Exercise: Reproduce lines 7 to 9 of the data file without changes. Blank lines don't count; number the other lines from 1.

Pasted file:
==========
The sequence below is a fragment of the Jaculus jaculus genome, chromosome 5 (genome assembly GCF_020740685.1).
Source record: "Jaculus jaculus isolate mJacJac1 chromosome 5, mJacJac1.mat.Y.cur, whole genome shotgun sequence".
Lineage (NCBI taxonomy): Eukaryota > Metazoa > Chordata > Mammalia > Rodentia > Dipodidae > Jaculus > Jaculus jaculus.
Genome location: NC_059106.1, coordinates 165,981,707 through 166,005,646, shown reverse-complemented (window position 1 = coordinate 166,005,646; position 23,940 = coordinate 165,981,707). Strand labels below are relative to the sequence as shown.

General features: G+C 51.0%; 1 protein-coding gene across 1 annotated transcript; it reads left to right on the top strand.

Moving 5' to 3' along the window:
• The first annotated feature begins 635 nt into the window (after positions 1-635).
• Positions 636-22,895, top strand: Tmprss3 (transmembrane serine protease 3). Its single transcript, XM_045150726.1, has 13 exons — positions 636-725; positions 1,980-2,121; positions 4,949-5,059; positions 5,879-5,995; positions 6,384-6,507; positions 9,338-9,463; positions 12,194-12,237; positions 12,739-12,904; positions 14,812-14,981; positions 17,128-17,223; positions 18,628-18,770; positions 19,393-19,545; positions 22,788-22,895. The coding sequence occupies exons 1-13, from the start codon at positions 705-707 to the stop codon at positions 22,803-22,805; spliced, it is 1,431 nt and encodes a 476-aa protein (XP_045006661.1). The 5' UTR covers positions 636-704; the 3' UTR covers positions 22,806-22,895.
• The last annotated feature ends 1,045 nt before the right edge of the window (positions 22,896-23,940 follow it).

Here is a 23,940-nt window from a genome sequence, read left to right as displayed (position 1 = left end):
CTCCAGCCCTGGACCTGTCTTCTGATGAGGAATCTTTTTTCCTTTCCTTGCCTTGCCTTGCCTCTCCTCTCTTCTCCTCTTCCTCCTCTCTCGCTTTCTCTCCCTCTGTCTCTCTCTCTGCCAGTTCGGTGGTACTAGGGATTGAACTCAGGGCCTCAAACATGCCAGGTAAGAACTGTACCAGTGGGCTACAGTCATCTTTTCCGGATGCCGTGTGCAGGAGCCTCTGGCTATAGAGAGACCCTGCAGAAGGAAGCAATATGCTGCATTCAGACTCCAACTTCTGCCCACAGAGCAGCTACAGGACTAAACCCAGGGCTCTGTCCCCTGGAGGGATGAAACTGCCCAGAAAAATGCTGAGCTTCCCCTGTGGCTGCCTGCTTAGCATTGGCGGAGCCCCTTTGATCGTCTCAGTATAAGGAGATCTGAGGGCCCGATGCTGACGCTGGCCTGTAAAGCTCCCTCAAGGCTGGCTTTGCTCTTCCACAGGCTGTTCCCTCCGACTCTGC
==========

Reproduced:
• The first annotated feature begins 635 nt into the window (after positions 1-635).
• Positions 636-22,895, top strand: Tmprss3 (transmembrane serine protease 3). Its single transcript, XM_045150726.1, has 13 exons — positions 636-725; positions 1,980-2,121; positions 4,949-5,059; positions 5,879-5,995; positions 6,384-6,507; positions 9,338-9,463; positions 12,194-12,237; positions 12,739-12,904; positions 14,812-14,981; positions 17,128-17,223; positions 18,628-18,770; positions 19,393-19,545; positions 22,788-22,895. The coding sequence occupies exons 1-13, from the start codon at positions 705-707 to the stop codon at positions 22,803-22,805; spliced, it is 1,431 nt and encodes a 476-aa protein (XP_045006661.1). The 5' UTR covers positions 636-704; the 3' UTR covers positions 22,806-22,895.
• The last annotated feature ends 1,045 nt before the right edge of the window (positions 22,896-23,940 follow it).